Incorporating remote employees into your team structure is a great way to widen your talent base while also lowering on-site costs, but the traditional processes that your company may have been using in the past to onboard and train on-site employees now needs to take on a new form.
There are unique challenges that remote employees have to face when comparing to on-site employees, including time-zone difference, lack of opportunities for face-to-face interactions, etc. And the below are key areas to pay attention to when onboarding remote employees.
#1 Before making an offer
Setting the right expectations
The onboarding process actually begins with the recruitment process, especially for candidates who are new to the remote working environment.
Make sure you communicate clearly about the expectations of the role, responsibilities, hours of work (e.g. are they expected to be working during specific hours so there will be overlaps with teammates in other timezones? Would team meetings be held outside their normal working hours to accommodate for teammates in different timezones?) and how performances will be evaluated.
Setting the right expectations can avoid conflicts and misunderstandings when they start.
Help candidates understand your company culture
Unlike regular employees who often got a chance to visit the office during the interview, remote employees can only imagine how the culture of the company will be like based on what they can see online or from their experience during the interview process.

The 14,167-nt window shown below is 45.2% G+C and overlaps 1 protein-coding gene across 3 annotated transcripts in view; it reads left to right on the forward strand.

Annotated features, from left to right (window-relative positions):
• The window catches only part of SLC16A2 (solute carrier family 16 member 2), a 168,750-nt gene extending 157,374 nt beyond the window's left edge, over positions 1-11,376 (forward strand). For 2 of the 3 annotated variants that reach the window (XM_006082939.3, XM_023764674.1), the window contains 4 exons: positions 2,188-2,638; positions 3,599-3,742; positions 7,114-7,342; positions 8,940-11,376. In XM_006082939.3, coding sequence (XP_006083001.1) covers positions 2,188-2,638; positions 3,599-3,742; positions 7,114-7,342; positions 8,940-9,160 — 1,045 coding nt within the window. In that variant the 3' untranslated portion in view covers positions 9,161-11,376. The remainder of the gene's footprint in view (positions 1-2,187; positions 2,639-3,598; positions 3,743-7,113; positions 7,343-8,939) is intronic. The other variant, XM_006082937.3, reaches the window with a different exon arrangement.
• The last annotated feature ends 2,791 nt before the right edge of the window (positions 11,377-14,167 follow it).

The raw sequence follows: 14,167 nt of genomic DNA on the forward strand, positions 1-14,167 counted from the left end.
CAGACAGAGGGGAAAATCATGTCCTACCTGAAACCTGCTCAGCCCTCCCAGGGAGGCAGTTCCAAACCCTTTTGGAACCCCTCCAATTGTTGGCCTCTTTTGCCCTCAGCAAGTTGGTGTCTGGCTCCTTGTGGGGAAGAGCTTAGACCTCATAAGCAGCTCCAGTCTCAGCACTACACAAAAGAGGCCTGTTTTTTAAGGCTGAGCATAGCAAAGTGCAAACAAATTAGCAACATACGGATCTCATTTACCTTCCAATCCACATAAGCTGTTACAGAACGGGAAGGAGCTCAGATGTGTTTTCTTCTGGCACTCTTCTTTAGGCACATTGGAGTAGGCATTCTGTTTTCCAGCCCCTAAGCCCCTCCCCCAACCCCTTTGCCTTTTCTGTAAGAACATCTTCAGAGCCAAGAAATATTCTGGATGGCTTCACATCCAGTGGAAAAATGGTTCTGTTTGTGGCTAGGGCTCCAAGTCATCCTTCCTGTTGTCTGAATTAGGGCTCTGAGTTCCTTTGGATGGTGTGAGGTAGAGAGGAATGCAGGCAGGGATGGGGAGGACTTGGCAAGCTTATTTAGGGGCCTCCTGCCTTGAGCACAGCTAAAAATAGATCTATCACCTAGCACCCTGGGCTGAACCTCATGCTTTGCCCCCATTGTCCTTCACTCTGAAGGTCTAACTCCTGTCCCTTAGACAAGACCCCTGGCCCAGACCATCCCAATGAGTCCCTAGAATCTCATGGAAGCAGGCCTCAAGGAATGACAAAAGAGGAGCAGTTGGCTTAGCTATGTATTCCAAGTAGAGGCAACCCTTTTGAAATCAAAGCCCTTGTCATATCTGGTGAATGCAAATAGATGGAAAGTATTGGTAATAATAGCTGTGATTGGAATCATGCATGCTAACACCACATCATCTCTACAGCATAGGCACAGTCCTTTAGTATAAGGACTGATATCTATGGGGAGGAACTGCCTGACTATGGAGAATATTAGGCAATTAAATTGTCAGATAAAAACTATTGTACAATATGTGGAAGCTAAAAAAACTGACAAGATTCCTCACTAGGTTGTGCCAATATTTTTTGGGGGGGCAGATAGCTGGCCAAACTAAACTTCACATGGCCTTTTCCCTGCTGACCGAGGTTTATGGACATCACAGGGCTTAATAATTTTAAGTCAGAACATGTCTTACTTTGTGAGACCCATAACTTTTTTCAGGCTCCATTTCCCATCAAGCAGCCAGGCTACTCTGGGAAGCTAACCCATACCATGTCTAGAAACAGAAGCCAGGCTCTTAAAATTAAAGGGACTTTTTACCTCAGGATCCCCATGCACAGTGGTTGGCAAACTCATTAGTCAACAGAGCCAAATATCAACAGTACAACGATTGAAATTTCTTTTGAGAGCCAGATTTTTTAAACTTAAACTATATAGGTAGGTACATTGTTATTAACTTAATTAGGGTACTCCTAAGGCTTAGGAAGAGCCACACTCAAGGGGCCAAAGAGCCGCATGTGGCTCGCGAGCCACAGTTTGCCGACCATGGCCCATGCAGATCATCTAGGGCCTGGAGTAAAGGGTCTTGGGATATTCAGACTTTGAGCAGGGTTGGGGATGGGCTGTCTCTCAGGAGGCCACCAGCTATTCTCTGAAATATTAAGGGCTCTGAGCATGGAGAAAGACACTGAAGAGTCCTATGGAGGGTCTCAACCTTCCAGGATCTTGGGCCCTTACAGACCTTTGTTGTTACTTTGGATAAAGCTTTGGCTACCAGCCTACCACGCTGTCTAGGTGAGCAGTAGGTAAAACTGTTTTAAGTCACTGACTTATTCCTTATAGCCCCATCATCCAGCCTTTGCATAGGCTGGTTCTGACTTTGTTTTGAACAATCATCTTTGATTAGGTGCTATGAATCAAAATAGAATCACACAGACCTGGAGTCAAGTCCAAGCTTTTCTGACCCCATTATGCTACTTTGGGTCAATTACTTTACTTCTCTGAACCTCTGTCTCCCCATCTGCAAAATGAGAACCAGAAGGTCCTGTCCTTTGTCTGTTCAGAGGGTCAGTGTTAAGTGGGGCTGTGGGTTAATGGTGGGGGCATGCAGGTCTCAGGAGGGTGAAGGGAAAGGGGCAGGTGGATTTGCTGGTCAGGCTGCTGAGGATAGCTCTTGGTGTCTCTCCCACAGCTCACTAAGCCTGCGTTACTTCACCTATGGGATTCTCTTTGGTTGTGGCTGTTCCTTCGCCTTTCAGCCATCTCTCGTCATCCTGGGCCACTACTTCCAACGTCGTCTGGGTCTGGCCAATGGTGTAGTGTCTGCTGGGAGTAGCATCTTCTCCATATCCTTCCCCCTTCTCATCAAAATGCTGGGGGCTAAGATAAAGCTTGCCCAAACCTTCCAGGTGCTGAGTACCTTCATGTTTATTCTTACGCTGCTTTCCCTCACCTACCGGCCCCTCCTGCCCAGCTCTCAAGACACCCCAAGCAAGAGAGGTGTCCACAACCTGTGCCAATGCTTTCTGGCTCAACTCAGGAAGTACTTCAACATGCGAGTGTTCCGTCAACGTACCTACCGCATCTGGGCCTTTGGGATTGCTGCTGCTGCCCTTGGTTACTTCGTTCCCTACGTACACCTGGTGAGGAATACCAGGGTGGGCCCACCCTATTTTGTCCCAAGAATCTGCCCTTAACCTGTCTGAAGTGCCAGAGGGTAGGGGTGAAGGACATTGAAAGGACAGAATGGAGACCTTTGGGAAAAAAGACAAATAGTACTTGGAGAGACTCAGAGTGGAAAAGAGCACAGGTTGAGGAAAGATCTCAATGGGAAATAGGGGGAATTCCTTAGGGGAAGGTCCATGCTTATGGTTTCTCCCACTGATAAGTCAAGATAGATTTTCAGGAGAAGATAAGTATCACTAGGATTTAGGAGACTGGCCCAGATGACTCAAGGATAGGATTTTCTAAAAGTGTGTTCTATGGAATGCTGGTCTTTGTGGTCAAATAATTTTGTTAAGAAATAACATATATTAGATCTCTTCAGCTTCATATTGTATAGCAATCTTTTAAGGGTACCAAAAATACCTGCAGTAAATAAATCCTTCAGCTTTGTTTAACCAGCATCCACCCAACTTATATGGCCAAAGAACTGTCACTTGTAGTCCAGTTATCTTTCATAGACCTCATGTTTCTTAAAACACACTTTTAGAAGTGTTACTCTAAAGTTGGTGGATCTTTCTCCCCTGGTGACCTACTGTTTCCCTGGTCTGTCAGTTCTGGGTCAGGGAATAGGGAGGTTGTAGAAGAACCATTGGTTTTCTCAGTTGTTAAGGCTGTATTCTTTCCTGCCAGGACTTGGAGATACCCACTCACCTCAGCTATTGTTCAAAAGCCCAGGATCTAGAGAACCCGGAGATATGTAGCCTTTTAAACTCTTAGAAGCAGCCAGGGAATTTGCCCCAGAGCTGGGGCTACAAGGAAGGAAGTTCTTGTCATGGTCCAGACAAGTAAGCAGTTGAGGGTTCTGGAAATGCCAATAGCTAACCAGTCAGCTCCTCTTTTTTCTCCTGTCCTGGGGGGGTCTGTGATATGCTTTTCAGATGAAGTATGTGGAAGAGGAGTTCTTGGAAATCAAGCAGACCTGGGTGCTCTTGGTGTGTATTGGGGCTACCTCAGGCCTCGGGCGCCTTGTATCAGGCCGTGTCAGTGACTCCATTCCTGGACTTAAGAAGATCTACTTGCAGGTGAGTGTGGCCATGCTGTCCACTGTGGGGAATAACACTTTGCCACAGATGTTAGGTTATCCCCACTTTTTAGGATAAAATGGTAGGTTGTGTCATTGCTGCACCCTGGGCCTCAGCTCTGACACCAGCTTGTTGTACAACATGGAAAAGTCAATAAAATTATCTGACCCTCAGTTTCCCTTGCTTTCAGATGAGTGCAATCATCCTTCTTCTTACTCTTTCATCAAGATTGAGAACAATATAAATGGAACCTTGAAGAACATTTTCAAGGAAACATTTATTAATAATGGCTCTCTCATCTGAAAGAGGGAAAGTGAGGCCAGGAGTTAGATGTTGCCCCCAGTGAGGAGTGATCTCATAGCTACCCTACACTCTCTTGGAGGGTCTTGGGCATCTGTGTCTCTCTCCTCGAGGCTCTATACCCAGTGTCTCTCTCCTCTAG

Consider adding more elements to talk about the culture of your company and demonstrate how the day-to-day is like on the career page on your website. For shortlisted candidates, it is also a good idea to arrange more calls for them to talk to more of your teammates so both you and the candidates can understand better whether there is a cultural fit.
#2 Pre-onboarding before the first day
To keep the new hire excited about their first day, you can begin to fill them in with more background of your company and what to expect when they first start before their actual first day. And there are some admin tasks that you can perform beforehand to ensure things will go smoothly for the first few days.
Check if they have the right equipment and working environment
In most cases, it would be a given that an on-site employee has all the equipment they need from the get-go. You assign them a desk, you have the IT guy assign them a computer login, and in a few minutes, you can move right on to the next step of the onboarding process. With remote employees, however, it’s a different story.
Your remote employees have their own setup where they will be working, and you need to make sure that they have what they need. For examples, do they have a dedicated workspace at home or will they need to rent a desk at a co-working space? Are they using the same operating system as your teammates or do you need to provide them with a work laptop? You might even consider getting them a second monitor to boost productivity.
Send them some company swag
It’s easy for a remote employee to feel distant and separated from on-site workers and even other remote workers. Since they won’t get to clock in each day, have a chat by the coffee table, or run into anyone at lunch, they can feel very disconnected from their coworkers and that can impact loyalty and team commitment.